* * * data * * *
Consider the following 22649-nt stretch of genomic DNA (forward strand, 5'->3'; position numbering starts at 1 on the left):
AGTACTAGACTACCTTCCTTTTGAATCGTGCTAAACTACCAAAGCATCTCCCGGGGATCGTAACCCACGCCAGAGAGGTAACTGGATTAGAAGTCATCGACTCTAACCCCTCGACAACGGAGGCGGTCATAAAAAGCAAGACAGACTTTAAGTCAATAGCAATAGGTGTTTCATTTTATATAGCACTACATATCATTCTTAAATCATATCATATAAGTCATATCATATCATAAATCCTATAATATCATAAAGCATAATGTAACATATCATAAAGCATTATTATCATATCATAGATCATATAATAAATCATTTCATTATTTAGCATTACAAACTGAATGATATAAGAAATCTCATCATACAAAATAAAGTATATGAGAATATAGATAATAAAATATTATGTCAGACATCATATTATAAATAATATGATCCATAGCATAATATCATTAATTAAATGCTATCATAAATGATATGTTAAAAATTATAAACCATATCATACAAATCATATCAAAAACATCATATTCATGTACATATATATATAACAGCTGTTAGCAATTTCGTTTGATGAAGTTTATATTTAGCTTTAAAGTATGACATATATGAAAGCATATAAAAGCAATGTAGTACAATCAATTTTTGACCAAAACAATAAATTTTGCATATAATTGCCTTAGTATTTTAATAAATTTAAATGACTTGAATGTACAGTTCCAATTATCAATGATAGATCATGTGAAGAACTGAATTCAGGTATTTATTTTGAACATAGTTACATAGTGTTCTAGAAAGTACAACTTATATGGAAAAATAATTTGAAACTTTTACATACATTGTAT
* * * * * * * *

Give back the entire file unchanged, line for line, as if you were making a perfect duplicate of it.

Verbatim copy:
Consider the following 22649-nt stretch of genomic DNA (forward strand, 5'->3'; position numbering starts at 1 on the left):
AGTACTAGACTACCTTCCTTTTGAATCGTGCTAAACTACCAAAGCATCTCCCGGGGATCGTAACCCACGCCAGAGAGGTAACTGGATTAGAAGTCATCGACTCTAACCCCTCGACAACGGAGGCGGTCATAAAAAGCAAGACAGACTTTAAGTCAATAGCAATAGGTGTTTCATTTTATATAGCACTACATATCATTCTTAAATCATATCATATAAGTCATATCATATCATAAATCCTATAATATCATAAAGCATAATGTAACATATCATAAAGCATTATTATCATATCATAGATCATATAATAAATCATTTCATTATTTAGCATTACAAACTGAATGATATAAGAAATCTCATCATACAAAATAAAGTATATGAGAATATAGATAATAAAATATTATGTCAGACATCATATTATAAATAATATGATCCATAGCATAATATCATTAATTAAATGCTATCATAAATGATATGTTAAAAATTATAAACCATATCATACAAATCATATCAAAAACATCATATTCATGTACATATATATATAACAGCTGTTAGCAATTTCGTTTGATGAAGTTTATATTTAGCTTTAAAGTATGACATATATGAAAGCATATAAAAGCAATGTAGTACAATCAATTTTTGACCAAAACAATAAATTTTGCATATAATTGCCTTAGTATTTTAATAAATTTAAATGACTTGAATGTACAGTTCCAATTATCAATGATAGATCATGTGAAGAACTGAATTCAGGTATTTATTTTGAACATAGTTACATAGTGTTCTAGAAAGTACAACTTATATGGAAAAATAATTTGAAACTTTTACATACATTGTAT